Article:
This week, the GOP candidates who are recognized by the media once again gathered for another debate -- this one hosted by Bloomberg News and the Washington Post. And everyone sat around a table, which was neat! And all of the questions had to do with the economy, which was substantive! And Rick Perry had gotten himself a bunch of naps, which was ... okay, well, it wasn't anything. It amounted to nothing. Rick Perry was terrible.
There was all sorts of hot talk from the cheap seats. Newt Gingrich wanted to put Barney Frank in jail. Jon Huntsman told some poorly delivered jokes that made everyone feel awkward. There was a gigantic screen, upon which Ronald Reagan reached out of the past to address the present. Rick Santorum wanted more questions. Rick Perry wanted more sleep. Michele Bachmann invoked Satan. And at some point during the evening, part of Ron Paul's face started to melt away, like he was a living, breathing Salvador Dali painting that hated Alan Greenspan.
But after all the cacophony had subsided, there were two things everyone remembered. First: once again, Mitt Romney had made it through another debate without any of his opponents landing a punch on him. Second: "9-9-9." Actually, the third, fourth, fifth, and sixth things everyone remembered after that were "9-9-9." Then the Michele Bachmann Satan stuff.
Oh! And Charlie Rose said, "I believe in tables." One has to imagine that after spending an evening with the GOP contenders, most people would feel like it was the table that they could believe in.
On the strength of essentially holding serve, however, the race underwent another shift in the pecking order, and the new, new, new shape of the race is, for the moment, very simple. Herman Cain versus Mitt Romney, who you got?
Cain was well into a significant resurgence at this time last week, but forty-eight hours after the debate had ended, Cain reached a milestone -- poll after poll declaring him the frontrunner. He was up on Romney in two national polls, and leading or contending in every early primary state. We were full of scoff when it seemed last week that the Godfather's Pizza CEO might squander his opportunity by quitting the contest to go on a book tour, but now, it looks like Cain is rethinking that approach. What makes Cain particularly compelling is that he's already been through a surge and a subsequent fade from view. But he's the first of the not-Romney candidates to actually surge back. He's got what Rick Perry wants and Michele Bachmann desperately needs -- a second look. And some of the folks that are kicking Cain's tires are the kind of GOP names that you boldface.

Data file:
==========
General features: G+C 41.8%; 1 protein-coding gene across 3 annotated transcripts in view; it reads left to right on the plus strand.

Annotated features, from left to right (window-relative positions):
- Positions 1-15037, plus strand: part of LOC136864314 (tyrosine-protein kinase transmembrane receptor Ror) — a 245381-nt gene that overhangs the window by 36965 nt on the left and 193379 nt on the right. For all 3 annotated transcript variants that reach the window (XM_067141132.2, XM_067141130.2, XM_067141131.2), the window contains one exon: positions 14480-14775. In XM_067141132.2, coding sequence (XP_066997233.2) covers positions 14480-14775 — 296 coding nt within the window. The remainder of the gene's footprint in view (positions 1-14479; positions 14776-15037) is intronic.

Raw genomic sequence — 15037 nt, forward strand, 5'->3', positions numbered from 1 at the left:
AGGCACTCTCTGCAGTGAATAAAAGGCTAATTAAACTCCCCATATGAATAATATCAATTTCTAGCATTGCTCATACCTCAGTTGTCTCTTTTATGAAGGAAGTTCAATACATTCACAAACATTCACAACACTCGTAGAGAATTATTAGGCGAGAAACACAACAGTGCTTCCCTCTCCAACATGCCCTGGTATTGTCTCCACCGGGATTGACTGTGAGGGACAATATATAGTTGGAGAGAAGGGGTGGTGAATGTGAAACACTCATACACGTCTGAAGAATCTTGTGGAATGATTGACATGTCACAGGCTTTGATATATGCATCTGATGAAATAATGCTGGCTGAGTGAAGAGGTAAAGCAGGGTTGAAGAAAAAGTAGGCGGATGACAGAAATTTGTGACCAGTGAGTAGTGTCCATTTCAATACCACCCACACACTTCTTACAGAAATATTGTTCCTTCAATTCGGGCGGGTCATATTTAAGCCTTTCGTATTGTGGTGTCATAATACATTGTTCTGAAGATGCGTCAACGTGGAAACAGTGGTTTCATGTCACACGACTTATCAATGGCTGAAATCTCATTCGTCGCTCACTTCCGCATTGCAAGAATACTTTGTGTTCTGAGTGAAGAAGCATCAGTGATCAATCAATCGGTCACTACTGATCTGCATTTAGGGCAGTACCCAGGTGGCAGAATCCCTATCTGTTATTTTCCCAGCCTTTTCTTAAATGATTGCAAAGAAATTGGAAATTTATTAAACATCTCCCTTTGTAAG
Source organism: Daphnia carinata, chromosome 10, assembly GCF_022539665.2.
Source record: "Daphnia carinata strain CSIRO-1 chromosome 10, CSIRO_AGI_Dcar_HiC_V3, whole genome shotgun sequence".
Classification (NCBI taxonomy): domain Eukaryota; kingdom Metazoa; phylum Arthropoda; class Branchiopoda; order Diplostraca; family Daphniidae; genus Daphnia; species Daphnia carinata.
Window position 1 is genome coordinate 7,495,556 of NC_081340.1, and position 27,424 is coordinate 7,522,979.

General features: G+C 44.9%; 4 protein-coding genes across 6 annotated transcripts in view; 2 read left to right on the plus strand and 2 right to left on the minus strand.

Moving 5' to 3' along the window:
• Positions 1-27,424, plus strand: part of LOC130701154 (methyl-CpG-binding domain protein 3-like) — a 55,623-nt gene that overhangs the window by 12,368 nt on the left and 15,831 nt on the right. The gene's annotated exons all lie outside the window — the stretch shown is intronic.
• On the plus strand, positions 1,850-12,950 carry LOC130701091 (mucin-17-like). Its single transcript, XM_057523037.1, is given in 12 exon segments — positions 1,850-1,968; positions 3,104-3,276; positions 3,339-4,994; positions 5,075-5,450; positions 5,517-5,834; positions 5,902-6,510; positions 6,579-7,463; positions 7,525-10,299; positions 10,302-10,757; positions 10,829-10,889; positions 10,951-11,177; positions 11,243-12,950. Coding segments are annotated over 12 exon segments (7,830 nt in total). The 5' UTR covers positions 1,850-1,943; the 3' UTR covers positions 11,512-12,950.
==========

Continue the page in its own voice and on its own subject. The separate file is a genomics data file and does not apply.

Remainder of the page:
Cain will have to hope that his second shot comes with more than just new pals and renewed media attention, however, because Mitt has Cain beat in the place that matters most -- the wallet. One of the reasons that political observers aren't writing articles about Cain's "path to the nomination" is simple: he doesn't have enough money to walk that path at the moment, let alone mount a national campaign. Romney, on the other hand, is raising mad bank. (Perry is too, which is why he's not going away either, despite his regrettable debate performances.) More importantly, Romney won the favor of last week's darling, Chris Christie -- and there are few endorsements that come with more benefits.
This is how Kevin Drum sizes up the state of Romney's candidacy:
First we had Romney vs. Trump, then Romney vs. Bachmann, then Romney vs. Perry, and now we have Romney vs. Cain. Remember Joe Louis' Bum of the Month club? That's what the Republican primary campaign looks like this year.
Sounds about right, and with the early primaries slowly getting earlier and earlier, Cain doesn't have that much time to play rope-a-dope.
Elsewhere in the race, the candidates who didn't get into the debates all at least managed to get into the YouTubes. Meanwhile, Michele Bachmann had to fend off reports that her campaign was cratering and Jon Huntsman's daughters stole the spotlight from their father. Barack Obama looked to the locked-out NBA for an analogy, Rick Santorum looked to reporters for conversation, Buddy Roemer looked to Occupy Wall Street for inspiration, and Rick Perry hasn't yet won over some of Vegas' dicier denizens. For all of this and more, please feel free to enter the Speculatron for the week of October 14, 2011.